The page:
It’s time to keep a log of what you actually own online, writes Sophie Wettern.
In a world where many of us are increasingly leading our lives online, how many of us have really thought about what we would do if we lost access to our online accounts? We have all heard the recent stories of exploding phones, and we have all had that moment when your computer freezes and your heart leaps in your chest as the last few hours of (unsaved) work disappear before your eyes… But there are normally ways of recovering material. So what would you do if your online information was lost forever?
This scenario is not as unlikely as it might sound, especially in relation to what happens after your death. Although the majority of us have thought hard about who we would like to inherit our physical property, few of us are as organised when it comes to our digital estate.
What are ‘digital assets’? This includes any aspect of your estate that exists primarily online rather than in physical form. Notably, online bank accounts, email accounts, photographs, music and films that you have bought only online, social media accounts, online shopping accounts – and even computer game characters, for those World of Warcraft fans among you. Often, there is a limited time after the death of a customer/subscriber while their account can remain accessible in a limited way; after that their emails, photos and other digital assets may not be able to be retrieved. However, this is not true for online banking.
At first glance, the most straightforward approach is to simply write down your passwords for everything and leave them in a safe place. However, from a legal perspective, this could actually complicate matters, as an executor accessing your account using your details could be committing a criminal offence under the Computer Misuse Act 1990. Instead, the Law Society’s recommended approach is to create (and maintain) a ‘Personal Assets Log’, listing your online accounts and ensuring that this is kept current, and making clear any particular wishes as to how you would like things to be dealt with after your death.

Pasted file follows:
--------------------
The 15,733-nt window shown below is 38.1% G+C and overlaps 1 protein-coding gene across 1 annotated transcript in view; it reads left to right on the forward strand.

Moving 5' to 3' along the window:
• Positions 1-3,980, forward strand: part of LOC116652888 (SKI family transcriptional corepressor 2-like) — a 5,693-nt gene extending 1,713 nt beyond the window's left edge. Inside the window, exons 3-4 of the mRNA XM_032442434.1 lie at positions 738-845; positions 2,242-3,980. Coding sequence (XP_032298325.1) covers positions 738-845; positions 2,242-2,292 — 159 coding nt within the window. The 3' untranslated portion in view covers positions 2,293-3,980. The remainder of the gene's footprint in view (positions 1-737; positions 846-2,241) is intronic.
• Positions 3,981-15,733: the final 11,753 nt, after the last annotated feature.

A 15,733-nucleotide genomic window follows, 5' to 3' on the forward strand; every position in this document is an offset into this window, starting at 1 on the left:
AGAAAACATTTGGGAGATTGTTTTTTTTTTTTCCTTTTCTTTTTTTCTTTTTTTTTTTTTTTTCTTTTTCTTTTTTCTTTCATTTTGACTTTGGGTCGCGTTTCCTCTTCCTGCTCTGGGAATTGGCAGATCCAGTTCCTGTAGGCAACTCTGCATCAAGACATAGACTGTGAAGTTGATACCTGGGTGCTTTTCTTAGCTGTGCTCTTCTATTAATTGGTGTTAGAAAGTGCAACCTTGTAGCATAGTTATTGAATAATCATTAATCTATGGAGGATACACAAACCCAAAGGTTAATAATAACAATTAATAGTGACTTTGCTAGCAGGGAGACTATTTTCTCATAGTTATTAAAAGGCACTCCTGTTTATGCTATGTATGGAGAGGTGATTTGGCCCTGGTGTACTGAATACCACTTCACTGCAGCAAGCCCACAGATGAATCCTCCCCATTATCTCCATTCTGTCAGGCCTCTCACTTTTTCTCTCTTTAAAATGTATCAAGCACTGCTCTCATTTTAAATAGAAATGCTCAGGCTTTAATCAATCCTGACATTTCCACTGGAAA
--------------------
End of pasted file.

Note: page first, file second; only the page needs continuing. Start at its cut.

In some cases, the terms and conditions of the website or provider may prohibit you from passing on the digital asset you have purchased (or the service to which you have subscribed) to a third party. The approach of many companies is that you do not ‘purchase’ the data; instead, you simply acquire a lifelong licence which allows you to use it during your lifetime but not to bequeath it in your will. Examples include eBooks and music files.
Indeed, although under English law, the copyright of your emails should form part of your digital estate and pass to your executors, many of the main email servers are based in foreign jurisdictions, and as such are not subject to any UK or EU provisions.
So what can you do about this and how can you ensure that your digital estate is managed as well as your physical estate? The first step is to prepare (and maintain) an inventory of your digital assets, so that your executors are at least aware of what elements make up your digital estate. Don’t leave this online – store a hard copy with your will or in a safe place.
In addition, check your accounts to see what you actually do own and can pass on (and what you can’t). In particular, keep an eye out for any option for your account to be treated in a particular way after your death, for example for responsibility to be transferred to a particular nominated individual, or a window for your family to access your emails/photos.
Despite the digital rush, it’s not yet time to transfer all of your life online.
Sophie Wettern works at boutique private client law firm Maurice Turnor Gardner LLP.